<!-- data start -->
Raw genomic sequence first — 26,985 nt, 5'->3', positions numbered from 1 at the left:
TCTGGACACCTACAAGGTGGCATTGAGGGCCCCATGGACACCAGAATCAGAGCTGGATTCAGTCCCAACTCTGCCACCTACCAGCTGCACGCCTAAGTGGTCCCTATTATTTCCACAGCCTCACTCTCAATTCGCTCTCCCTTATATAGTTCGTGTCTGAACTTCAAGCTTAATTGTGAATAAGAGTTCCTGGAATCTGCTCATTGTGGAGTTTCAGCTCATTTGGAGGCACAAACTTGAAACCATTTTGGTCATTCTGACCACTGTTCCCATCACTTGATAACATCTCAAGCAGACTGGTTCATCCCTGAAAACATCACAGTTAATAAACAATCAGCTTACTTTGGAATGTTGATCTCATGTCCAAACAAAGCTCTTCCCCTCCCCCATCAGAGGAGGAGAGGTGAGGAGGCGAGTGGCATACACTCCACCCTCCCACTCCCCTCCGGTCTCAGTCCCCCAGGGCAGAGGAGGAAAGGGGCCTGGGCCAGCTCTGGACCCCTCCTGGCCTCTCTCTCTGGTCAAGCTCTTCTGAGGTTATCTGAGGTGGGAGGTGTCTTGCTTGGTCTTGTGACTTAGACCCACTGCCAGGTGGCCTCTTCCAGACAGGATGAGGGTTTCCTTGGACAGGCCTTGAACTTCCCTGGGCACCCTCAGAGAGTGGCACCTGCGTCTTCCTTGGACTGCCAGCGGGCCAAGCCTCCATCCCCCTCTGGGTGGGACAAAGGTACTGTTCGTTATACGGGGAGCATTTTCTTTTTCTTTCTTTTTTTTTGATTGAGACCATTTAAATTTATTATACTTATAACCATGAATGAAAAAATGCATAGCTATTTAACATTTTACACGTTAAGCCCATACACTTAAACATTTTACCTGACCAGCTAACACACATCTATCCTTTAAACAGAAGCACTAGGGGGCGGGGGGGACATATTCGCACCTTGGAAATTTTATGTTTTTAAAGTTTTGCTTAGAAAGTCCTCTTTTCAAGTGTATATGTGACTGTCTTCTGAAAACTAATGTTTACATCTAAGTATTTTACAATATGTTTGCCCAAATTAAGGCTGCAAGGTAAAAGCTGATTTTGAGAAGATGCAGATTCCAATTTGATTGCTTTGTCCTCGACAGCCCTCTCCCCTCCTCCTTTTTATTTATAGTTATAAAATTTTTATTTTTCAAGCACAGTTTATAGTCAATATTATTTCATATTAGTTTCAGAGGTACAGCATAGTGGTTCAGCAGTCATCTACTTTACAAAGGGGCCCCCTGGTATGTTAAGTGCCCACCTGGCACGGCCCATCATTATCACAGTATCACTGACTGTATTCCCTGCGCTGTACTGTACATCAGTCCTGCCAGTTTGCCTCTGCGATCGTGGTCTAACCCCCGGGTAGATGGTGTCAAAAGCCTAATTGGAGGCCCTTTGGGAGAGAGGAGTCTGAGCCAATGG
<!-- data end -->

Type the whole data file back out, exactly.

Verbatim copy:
Raw genomic sequence first — 26,985 nt, 5'->3', positions numbered from 1 at the left:
TCTGGACACCTACAAGGTGGCATTGAGGGCCCCATGGACACCAGAATCAGAGCTGGATTCAGTCCCAACTCTGCCACCTACCAGCTGCACGCCTAAGTGGTCCCTATTATTTCCACAGCCTCACTCTCAATTCGCTCTCCCTTATATAGTTCGTGTCTGAACTTCAAGCTTAATTGTGAATAAGAGTTCCTGGAATCTGCTCATTGTGGAGTTTCAGCTCATTTGGAGGCACAAACTTGAAACCATTTTGGTCATTCTGACCACTGTTCCCATCACTTGATAACATCTCAAGCAGACTGGTTCATCCCTGAAAACATCACAGTTAATAAACAATCAGCTTACTTTGGAATGTTGATCTCATGTCCAAACAAAGCTCTTCCCCTCCCCCATCAGAGGAGGAGAGGTGAGGAGGCGAGTGGCATACACTCCACCCTCCCACTCCCCTCCGGTCTCAGTCCCCCAGGGCAGAGGAGGAAAGGGGCCTGGGCCAGCTCTGGACCCCTCCTGGCCTCTCTCTCTGGTCAAGCTCTTCTGAGGTTATCTGAGGTGGGAGGTGTCTTGCTTGGTCTTGTGACTTAGACCCACTGCCAGGTGGCCTCTTCCAGACAGGATGAGGGTTTCCTTGGACAGGCCTTGAACTTCCCTGGGCACCCTCAGAGAGTGGCACCTGCGTCTTCCTTGGACTGCCAGCGGGCCAAGCCTCCATCCCCCTCTGGGTGGGACAAAGGTACTGTTCGTTATACGGGGAGCATTTTCTTTTTCTTTCTTTTTTTTTGATTGAGACCATTTAAATTTATTATACTTATAACCATGAATGAAAAAATGCATAGCTATTTAACATTTTACACGTTAAGCCCATACACTTAAACATTTTACCTGACCAGCTAACACACATCTATCCTTTAAACAGAAGCACTAGGGGGCGGGGGGGACATATTCGCACCTTGGAAATTTTATGTTTTTAAAGTTTTGCTTAGAAAGTCCTCTTTTCAAGTGTATATGTGACTGTCTTCTGAAAACTAATGTTTACATCTAAGTATTTTACAATATGTTTGCCCAAATTAAGGCTGCAAGGTAAAAGCTGATTTTGAGAAGATGCAGATTCCAATTTGATTGCTTTGTCCTCGACAGCCCTCTCCCCTCCTCCTTTTTATTTATAGTTATAAAATTTTTATTTTTCAAGCACAGTTTATAGTCAATATTATTTCATATTAGTTTCAGAGGTACAGCATAGTGGTTCAGCAGTCATCTACTTTACAAAGGGGCCCCCTGGTATGTTAAGTGCCCACCTGGCACGGCCCATCATTATCACAGTATCACTGACTGTATTCCCTGCGCTGTACTGTACATCAGTCCTGCCAGTTTGCCTCTGCGATCGTGGTCTAACCCCCGGGTAGATGGTGTCAAAAGCCTAATTGGAGGCCCTTTGGGAGAGAGGAGTCTGAGCCAATGG